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CL AS S NO TE S


is survived by husband Gordon, a son and daughter, three grandchildren, and two brothers. Linda Van Vlack Gross ’77 of Vineland, NJ, died January 22. An English major, she worked in fundraising and admissions at Tufts University before she married. She leaves her husband, Fred, her mother and father, and a brother. Leslie Randall ’81 of Harrisville, NH, died November 3. A sociology major, she was a professional horse trainer and competitive rider. She is survived by part- ner Rob Compton, her parents, and three sisters.


Andrew Sutro ’93 of Stoughton, MA, died suddenly on October 28. An Ameri - can studies and English major, he earned an MBA from Tulane University. He was the finance director at the May Institute in Randolph. He is survived by his wife, Leslie, two daughters, and his mother and father.


Faculty & Staff Henry Galant, professor emeritus of government, died November 16 in Sara - toga Springs, from complications of pneu- monia. He was 92. After earning a bache- lor’s in history in 1940, he spent four years in the US Naval Reserve and one year in China with UN Relief and Rehabil - itation, then resumed his studies. He earned a licence en sciences politiques from the University of Geneva in 1948 and a doctorate in comparative government from Harvard in 1953.


Galant wrote a seminal study on the French social-security system and articles on French political parties and other top- ics. He was a Fulbright Fellow in France in the early 1950s, and later earned research grants from the Société de démographie médicale, the American Philosophical Society, and the Danforth and Mellon Foundations. In 1985 he was recognized for his contributions to French social poli- cy at an observance of the 40th anniver- sary of French social security. He joined Skidmore in 1954, retiring in 1986. He is credited with starting the College’s government department, which he chaired for 25 years. He also helped start Skidmore’s chapter of Model UN, which is still active. He and his wife, Eleanore, longtime publications director at Skid more, were favorites with students, hosting dinners and parties for govern- ment majors.


In 1966 Galant was chosen to deliver the prestigious Faculty Research Lecture. The Alumni Association honored him in 1984 with an Outstanding Service Award,


noting that he was “deeply committed to teaching, to scholarship, to learning for its own sake, to helping in the creation of educated people whose lives and work, whatever their professions, are enriched by their experience with liberal educa- tion.” In 1995 the Henry and Eleanore Galant Reading Area was designated in the Scribner Library. And in 2004 the board of trustees named one of its seats in his honor.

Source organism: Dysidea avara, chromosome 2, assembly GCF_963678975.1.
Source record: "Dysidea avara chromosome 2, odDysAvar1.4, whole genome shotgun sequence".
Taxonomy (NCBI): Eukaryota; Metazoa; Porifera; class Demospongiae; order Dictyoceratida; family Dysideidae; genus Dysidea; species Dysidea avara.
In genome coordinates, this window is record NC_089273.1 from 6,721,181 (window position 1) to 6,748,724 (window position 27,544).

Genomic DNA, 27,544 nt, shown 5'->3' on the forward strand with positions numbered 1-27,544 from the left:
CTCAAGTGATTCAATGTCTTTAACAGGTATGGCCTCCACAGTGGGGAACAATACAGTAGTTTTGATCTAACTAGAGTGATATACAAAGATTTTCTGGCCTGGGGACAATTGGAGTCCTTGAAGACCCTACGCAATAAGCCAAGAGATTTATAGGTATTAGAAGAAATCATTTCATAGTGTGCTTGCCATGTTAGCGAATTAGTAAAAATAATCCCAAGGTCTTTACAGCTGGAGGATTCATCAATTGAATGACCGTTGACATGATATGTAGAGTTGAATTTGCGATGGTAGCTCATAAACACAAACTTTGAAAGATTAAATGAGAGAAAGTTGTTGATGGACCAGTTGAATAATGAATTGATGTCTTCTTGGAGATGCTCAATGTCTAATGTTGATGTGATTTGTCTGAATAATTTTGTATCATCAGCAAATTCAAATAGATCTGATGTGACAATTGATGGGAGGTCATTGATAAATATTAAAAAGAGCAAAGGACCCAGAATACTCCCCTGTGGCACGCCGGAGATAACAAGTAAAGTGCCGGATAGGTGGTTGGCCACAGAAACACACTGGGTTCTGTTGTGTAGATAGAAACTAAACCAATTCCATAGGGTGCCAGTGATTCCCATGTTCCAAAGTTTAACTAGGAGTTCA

Roy Ginsberg, Palamountain Professor of Government, says, “Henry brought to Skidmore a holistic approach to under- graduate teaching—as professor, scholar, mentor, surrogate parent, advisor, host, friend, colleague, and citizen. The legacy of his love for Skidmore is the success of the department he created and the thou- sands of alumni whose lives he touched in profound ways.” Eric Weller, former dean of the faculty, recalls Galant as “outspoken, sometimes irascible, but never unforgiving.” Eleanore, Henry’s wife of 64 years, died in 2006; he is survived by a niece. Memorial donations may be made to the Henry and Eleanore Galant Endowed Scholarship Fund and sent to the gift planning office at Skidmore. Warren Hockenos, an emeritus philoso- phy professor, died December 13 at his home in Saratoga Springs, from complica- tions of Parkinson’s disease. He was a father of three—Paul ’85, Timothy ’89, and Matthew, a member of Skidmore’s history faculty—and the husband of Anne Crookall Hockenos, an admissions staffer and associate editor of Scope before her 2001 retirement.


He began his career at Skidmore in 1962, retiring in 1992. He taught a wide range of courses, including “Philosophy of Language,” “Symbolic Logic,” and “Philosophy of Science.” His research delved into argument, the meaning of color words, art theory, and the computer modeling of minds. His work led to re - search grants and study in Greece and Germany. In 1990 Hockenos told an Albany Times Union interviewer, “The philosopher’s job is to provide alternative visions so people can achieve self-under- standing. It’s important that students have insight into what they’ve learned, so to speak, at their mothers’ knees. Our job is to liberate them from these notions and get them to think.”


Ralph Ciancio, professor emeritus of En - glish, says, “Warren was marvelously of a piece, a professor who lived by the ideas he professed, a superior teacher who kept a keen and wary eye on what was au


courant in higher education, an active contributor to faculty governance—in all, a very special colleague and model of integrity.”


During retirement Hockenos continued to read widely. He was an active promoter of social justice, racial equality, and non- violence. In 1997 he served as a monitor in Bosnia’s first postwar elections. Memorial contributions may be made


to WAMC Northeast Public Radio, the United Farm Workers’ “Spare Change” fund, or the American Parkinson Disease Association.


REMEMBER A FRIEND


Friends of deceased alumni may make contributions in their memories to the Yellow Rose Memorial Fund, Skidmore College, 815 North Broadway, Saratoga Springs, NY 12866. Please include the name of the person being memorialized and, if appropriate, the name and address of a relative to whom the college can send an acknowledgment.


SPRING 2011 SCOPE 67


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